A Financial Journey: Savvy Financial Latina
Savvy Financial Latina is a 20-something personal finance blogger learning to manage her money, life and career in Dallas, Texas.
She earned a bachelor’s degree in global business, a master’s in supply chain management and an MBA – all without any debt. She now works for a Global 500 company as a sourcing analyst.
In this exclusive interview, Savvy Financial Latina shares her journey to financial independence.
1. What inspired you to start writing at Savvy Financial Latina?
Savvy Financial Latina started when I was in graduate school. I needed an outlet outside of academia and the blog was born.
I wanted to share my ideas on finance and career. I also wanted to interact with the personal finance community to learn even more.
2. Did you have a background in finance or business?
I did have a background in finance. My undergraduate degree had a focus on finance.
My master’s happened to be in supply chain management, but school doesn’t teach you the basics of personal finance.
3. What sparked your interest in the financial field?
When I was in high school, I worked for a nonprofit. I was the assistant to the executive director and founder.
He taught be about finance. He helped me open a checking and savings account, bought me Quicken and helped me start investing in mutual funds.
In college, I decided I wanted to go in a business direction. I remember talking about Warren Buffett with a friend. We both wanted to be him and learn how he was so successful.
4. What are some financial obstacles you have overcome?
My biggest financial obstacle was figuring out how I was going to fund college.
As a high school student, I shuttered to think about how I was going to attend college. It cost more than $22,000 per year for tuition and room and board.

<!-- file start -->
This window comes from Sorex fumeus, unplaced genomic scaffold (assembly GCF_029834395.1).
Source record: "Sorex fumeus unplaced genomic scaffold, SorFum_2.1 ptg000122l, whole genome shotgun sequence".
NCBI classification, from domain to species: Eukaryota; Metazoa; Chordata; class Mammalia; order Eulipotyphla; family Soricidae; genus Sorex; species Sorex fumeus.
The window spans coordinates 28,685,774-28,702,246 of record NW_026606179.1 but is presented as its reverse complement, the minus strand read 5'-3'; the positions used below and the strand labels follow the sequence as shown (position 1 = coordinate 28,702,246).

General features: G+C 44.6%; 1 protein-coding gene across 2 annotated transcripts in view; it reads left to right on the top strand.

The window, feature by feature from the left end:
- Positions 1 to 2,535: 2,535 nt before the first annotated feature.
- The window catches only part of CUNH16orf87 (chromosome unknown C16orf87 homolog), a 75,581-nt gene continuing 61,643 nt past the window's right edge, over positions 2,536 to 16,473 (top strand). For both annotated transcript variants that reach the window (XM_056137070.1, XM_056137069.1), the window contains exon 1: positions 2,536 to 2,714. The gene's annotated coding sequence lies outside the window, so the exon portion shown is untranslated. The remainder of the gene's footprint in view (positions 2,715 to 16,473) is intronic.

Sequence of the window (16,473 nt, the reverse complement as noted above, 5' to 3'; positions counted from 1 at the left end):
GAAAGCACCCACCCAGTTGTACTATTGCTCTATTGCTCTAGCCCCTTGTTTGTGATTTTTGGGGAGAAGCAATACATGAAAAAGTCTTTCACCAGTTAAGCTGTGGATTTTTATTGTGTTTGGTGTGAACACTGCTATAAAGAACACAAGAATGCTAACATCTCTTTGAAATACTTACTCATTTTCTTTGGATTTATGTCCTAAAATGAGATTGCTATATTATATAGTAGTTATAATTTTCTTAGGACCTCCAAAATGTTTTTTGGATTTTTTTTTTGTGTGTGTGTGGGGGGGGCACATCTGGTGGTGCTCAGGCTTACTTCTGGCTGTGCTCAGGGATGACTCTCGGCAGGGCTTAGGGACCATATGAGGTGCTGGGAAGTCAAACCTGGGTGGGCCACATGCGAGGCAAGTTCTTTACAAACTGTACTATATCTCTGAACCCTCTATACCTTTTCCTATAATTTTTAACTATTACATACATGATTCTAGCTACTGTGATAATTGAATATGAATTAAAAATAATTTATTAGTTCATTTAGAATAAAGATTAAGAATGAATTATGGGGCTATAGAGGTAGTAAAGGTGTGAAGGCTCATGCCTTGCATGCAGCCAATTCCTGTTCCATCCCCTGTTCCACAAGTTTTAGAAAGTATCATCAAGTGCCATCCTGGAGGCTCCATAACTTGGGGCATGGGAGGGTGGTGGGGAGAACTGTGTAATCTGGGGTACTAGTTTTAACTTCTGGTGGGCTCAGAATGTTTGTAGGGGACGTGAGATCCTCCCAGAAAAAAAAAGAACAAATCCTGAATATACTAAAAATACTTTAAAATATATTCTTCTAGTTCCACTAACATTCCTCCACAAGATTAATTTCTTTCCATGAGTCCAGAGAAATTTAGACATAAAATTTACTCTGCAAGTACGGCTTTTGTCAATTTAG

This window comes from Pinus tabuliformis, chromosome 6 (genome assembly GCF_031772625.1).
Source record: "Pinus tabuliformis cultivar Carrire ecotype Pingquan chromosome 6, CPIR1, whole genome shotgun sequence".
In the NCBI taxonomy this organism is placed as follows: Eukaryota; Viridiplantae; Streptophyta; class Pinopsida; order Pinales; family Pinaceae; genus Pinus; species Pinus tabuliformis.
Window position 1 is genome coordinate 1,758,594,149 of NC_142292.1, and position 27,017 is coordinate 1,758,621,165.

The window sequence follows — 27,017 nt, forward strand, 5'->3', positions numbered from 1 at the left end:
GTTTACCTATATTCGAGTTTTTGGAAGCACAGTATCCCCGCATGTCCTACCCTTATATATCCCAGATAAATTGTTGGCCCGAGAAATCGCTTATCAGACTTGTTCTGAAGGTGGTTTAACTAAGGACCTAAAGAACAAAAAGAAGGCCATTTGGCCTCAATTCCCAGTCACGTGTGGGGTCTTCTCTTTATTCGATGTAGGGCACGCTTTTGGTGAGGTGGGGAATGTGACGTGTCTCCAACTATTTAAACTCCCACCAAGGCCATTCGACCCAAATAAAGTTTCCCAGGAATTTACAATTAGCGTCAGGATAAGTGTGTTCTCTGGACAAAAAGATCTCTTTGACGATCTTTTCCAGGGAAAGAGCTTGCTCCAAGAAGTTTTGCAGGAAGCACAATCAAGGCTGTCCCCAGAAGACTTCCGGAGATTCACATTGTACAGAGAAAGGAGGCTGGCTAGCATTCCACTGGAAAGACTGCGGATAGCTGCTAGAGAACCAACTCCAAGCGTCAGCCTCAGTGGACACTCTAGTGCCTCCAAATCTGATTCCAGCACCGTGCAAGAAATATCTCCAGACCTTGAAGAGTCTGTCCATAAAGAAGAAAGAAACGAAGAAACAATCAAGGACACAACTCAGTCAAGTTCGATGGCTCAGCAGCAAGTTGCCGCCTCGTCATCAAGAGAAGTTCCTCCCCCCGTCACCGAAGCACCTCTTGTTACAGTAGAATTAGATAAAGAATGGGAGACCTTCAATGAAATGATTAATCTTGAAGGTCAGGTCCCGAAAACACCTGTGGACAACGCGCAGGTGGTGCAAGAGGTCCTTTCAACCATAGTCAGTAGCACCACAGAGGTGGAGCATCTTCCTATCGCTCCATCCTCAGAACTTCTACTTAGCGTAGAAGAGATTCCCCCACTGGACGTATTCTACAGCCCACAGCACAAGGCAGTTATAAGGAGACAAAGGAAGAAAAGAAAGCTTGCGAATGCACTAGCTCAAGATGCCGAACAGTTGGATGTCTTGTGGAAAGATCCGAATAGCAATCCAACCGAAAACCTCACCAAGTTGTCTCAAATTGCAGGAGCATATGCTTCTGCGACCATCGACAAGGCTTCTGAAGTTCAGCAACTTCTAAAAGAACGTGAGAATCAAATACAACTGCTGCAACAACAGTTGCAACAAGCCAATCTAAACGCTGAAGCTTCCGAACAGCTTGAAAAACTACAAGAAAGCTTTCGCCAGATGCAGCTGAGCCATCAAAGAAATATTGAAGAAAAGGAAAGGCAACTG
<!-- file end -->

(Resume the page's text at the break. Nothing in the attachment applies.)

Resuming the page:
My parents could not afford to send me to college, so I worked really hard and ended up graduating as my high school district’s first Hispanic valedictorian. My academic and extracurricular excellence helped me earn scholarships so I could afford college.
“If you set high goals, you will
work twice as hard to reach them.”
5. What advice would you give about overcoming such obstacles?
Financial obstacles seem impossible to overcome, but I think you can overcome financial obstacles if you make a plan.
Set your goal and figure out the plan on how you are going to accomplish the goal.
Do you want to go on a vacation? Establish your budget, figure out how much you need to save and then plan your budget-friendly vacation.
6. Why is it important for people to set financial goals?
I think it’s important for people to set financial goals because it keeps them on track.
It’s so easy to lose track of money because life just happens. Most of us are too busy to realize the $3 charges add up, especially when people have multiple credit cards, checking accounts and investment accounts.
7. What are some of your long-term financial goals?
My husband and I are working toward financial independence. We understand we need a diverse passive income portfolio to accomplish this.
In the next year, we are going to max out our retirement accounts, create a taxable brokerage account and start saving up for a second property.
8. Which financial topic do you like to write about the most?
I love writing about investing. There is still so much for me to learn.
I like to write about investing because it encourages people to start investing, too. It can seem pretty scary, especially since it seems like gambling.
My second favorite topic is anything related to my career. It keeps me sane to write about my career musings. I hope by sharing my stories I can help people negotiate their salary at the beginning and thrive in the workplace, among other things.
9. What is one piece of advice you have learned from experience?
Set your financial goals high. It’s easy to set your goals low so you don’t get disappointed, but if you set them high, you will work twice as hard to reach them.
For example, if you want to buy a house, then determine how much you need to save and start saving aggressively.
Don’t wait to see how much you have leftover at the end of the month and decide to save only that much.
Connect with Savvy Financial Latina on Twitter for more personal finance tips.